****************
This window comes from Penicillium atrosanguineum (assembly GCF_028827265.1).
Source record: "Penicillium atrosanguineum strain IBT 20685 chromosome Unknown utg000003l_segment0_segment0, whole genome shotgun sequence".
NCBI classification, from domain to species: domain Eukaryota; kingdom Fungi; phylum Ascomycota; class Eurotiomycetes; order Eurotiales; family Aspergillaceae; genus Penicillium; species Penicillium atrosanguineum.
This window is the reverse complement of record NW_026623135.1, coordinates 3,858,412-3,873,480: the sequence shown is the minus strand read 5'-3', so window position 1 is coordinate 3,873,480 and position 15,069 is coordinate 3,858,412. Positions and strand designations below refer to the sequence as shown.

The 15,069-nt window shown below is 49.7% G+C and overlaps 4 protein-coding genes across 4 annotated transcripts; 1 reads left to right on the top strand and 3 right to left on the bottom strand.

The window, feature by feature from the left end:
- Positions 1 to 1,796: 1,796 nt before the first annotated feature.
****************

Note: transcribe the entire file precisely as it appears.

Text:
This window comes from Penicillium atrosanguineum (assembly GCF_028827265.1).
Source record: "Penicillium atrosanguineum strain IBT 20685 chromosome Unknown utg000003l_segment0_segment0, whole genome shotgun sequence".
NCBI classification, from domain to species: domain Eukaryota; kingdom Fungi; phylum Ascomycota; class Eurotiomycetes; order Eurotiales; family Aspergillaceae; genus Penicillium; species Penicillium atrosanguineum.
This window is the reverse complement of record NW_026623135.1, coordinates 3,858,412-3,873,480: the sequence shown is the minus strand read 5'-3', so window position 1 is coordinate 3,873,480 and position 15,069 is coordinate 3,858,412. Positions and strand designations below refer to the sequence as shown.

The 15,069-nt window shown below is 49.7% G+C and overlaps 4 protein-coding genes across 4 annotated transcripts; 1 reads left to right on the top strand and 3 right to left on the bottom strand.

The window, feature by feature from the left end:
- Positions 1 to 1,796: 1,796 nt before the first annotated feature.